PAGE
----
Classic Remarks is a meme hosted here at Pages Unbound that poses questions each Friday about classic literature and asks participants to engage in ongoing discussions surrounding not only themes in the novels but also questions about canon formation, the “timelessness” of literature, and modes of interpretation. Feel free to comment even if you are not officially participating! This week’s prompt is:
Do you think the end of Charlotte Brontë’s Villette is a feminist triumph or an emotional tragedy? (Or something else entirely?)
Spoilers for Bronte’s Villettë, especially the ending!
Charlotte Brontë leaves the ending of this work ambiguous, implying that Lucy Snowe’s betrothed has died in a shipwreck, but ultimately leaving it up to the imagination of the reader, lest happier minds prefer a happier end! Some have seen this as a feminist ending because it leaves Lucy single and running her own school. She has become a career woman who does not need a man behind her to succeed. For her time, this is especially remarkable.
The assumption behind this interpretation is, of course, that it’s somehow more feminist to be single than to be married, even though the protagonist wanted to be married and was only prevented from being married by a tragedy. But no one gets more feminist cred by being single. Feminism supports the choices of woman whether they wish to wed or not. So if the ending is feminist, it must not be because the man dies, but because Lucy is running an independent school.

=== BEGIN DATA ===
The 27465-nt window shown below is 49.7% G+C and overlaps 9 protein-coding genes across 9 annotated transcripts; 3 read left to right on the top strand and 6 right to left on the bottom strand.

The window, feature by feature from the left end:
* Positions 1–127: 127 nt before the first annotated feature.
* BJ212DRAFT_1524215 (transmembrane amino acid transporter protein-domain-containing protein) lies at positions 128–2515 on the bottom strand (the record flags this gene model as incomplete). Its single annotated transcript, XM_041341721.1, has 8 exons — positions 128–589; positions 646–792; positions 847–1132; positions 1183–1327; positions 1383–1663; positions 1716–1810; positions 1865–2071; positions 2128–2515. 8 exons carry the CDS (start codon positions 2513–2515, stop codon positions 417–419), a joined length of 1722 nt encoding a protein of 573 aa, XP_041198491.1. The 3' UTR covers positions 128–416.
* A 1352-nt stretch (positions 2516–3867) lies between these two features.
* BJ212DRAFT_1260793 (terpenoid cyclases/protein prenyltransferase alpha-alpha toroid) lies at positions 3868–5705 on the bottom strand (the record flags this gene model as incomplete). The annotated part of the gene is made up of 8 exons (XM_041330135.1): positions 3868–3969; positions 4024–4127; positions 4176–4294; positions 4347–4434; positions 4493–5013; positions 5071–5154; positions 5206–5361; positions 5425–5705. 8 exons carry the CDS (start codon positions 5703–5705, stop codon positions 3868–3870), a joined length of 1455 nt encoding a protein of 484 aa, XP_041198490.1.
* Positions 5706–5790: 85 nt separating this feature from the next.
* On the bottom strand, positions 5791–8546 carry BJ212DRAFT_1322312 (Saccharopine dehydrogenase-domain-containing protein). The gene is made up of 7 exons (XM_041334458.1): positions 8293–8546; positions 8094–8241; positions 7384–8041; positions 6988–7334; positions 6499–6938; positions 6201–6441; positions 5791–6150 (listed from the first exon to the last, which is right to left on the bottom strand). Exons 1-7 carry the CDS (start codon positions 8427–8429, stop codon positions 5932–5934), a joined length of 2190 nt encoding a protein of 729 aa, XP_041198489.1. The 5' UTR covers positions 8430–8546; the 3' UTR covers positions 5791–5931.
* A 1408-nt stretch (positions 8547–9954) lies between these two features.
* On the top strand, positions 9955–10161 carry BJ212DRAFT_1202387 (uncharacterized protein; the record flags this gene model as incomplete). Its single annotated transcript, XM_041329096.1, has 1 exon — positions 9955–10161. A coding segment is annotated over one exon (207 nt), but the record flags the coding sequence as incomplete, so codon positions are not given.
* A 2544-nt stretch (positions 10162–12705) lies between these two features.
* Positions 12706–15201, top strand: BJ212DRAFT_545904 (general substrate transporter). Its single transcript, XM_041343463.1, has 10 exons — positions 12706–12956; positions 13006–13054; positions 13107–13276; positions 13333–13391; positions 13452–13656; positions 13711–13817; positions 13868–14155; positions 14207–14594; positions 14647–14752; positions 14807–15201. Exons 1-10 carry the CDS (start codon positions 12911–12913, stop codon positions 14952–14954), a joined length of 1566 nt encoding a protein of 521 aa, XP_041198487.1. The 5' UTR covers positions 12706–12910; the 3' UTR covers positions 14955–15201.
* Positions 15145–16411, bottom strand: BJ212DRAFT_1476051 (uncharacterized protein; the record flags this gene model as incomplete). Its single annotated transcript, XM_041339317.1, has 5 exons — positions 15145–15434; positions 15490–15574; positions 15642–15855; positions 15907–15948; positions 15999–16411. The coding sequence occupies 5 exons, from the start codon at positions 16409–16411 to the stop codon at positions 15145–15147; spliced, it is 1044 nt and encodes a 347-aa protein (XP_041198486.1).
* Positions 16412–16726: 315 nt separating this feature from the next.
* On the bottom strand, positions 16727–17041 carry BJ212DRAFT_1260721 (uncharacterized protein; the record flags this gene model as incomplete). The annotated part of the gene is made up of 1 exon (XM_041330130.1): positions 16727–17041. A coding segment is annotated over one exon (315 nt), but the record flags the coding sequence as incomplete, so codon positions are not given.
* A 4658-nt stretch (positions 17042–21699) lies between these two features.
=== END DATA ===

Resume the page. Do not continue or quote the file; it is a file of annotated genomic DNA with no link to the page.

We should consider that though today we admire Lucy for working, being a working woman in her time was not a necessarily an enviable goal. Working women were looked down upon and they often had to struggle to make a decent living. However, Lucy does stand apart because she works herself up from teaching to running her own school. She no longer has to answer to anyone else when she works and she’s presumably going to be financially independent. We could consider this a decent ending. It certainly seems to affirm women who struggle to make a living.
However, I can’t separate Lucy’s fortunate career opportunities from her personal tragedy. Theoretically the reader can imagine M. Emmanuel’s return, but the wording implies that anyone who does so is engaging in a happy but false daydream. The book ends with a terse note of the fate of several other characters, as if there’s nothing to be said about Lucy’s subsequent life because the topic is simply too painful. When readers spend an entire (very lengthy) work cheering on a romance, this ending is a punch in the gut for everyone.
So, for me the ending is bittersweet. Lucy gets the best she can expect for a woman of her social class and in her position, as far as her career goes. But she deserves so much more–a happy ending with M. Emmanuel!
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